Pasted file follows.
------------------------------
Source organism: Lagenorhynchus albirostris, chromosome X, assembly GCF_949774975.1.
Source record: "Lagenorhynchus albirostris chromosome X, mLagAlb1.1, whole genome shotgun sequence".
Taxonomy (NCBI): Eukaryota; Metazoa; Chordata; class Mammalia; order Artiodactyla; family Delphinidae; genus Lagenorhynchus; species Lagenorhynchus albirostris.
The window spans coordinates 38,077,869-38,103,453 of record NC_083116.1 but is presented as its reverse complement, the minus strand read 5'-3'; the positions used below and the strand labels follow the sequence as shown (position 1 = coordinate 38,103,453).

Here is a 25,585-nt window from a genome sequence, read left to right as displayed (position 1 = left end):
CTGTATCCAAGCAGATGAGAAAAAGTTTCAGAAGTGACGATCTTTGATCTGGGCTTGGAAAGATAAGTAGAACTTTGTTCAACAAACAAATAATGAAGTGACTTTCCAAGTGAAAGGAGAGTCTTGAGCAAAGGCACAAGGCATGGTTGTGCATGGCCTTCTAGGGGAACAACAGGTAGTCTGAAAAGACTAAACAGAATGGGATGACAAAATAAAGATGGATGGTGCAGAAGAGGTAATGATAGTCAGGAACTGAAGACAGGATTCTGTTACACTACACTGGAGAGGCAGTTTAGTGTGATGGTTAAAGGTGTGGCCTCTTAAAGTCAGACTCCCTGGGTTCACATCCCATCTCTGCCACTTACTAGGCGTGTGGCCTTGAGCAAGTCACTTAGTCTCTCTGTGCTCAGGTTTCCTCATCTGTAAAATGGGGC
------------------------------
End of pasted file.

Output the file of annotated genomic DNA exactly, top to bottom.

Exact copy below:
Source organism: Lagenorhynchus albirostris, chromosome X, assembly GCF_949774975.1.
Source record: "Lagenorhynchus albirostris chromosome X, mLagAlb1.1, whole genome shotgun sequence".
Taxonomy (NCBI): Eukaryota; Metazoa; Chordata; class Mammalia; order Artiodactyla; family Delphinidae; genus Lagenorhynchus; species Lagenorhynchus albirostris.
The window spans coordinates 38,077,869-38,103,453 of record NC_083116.1 but is presented as its reverse complement, the minus strand read 5'-3'; the positions used below and the strand labels follow the sequence as shown (position 1 = coordinate 38,103,453).

Here is a 25,585-nt window from a genome sequence, read left to right as displayed (position 1 = left end):
CTGTATCCAAGCAGATGAGAAAAAGTTTCAGAAGTGACGATCTTTGATCTGGGCTTGGAAAGATAAGTAGAACTTTGTTCAACAAACAAATAATGAAGTGACTTTCCAAGTGAAAGGAGAGTCTTGAGCAAAGGCACAAGGCATGGTTGTGCATGGCCTTCTAGGGGAACAACAGGTAGTCTGAAAAGACTAAACAGAATGGGATGACAAAATAAAGATGGATGGTGCAGAAGAGGTAATGATAGTCAGGAACTGAAGACAGGATTCTGTTACACTACACTGGAGAGGCAGTTTAGTGTGATGGTTAAAGGTGTGGCCTCTTAAAGTCAGACTCCCTGGGTTCACATCCCATCTCTGCCACTTACTAGGCGTGTGGCCTTGAGCAAGTCACTTAGTCTCTCTGTGCTCAGGTTTCCTCATCTGTAAAATGGGGC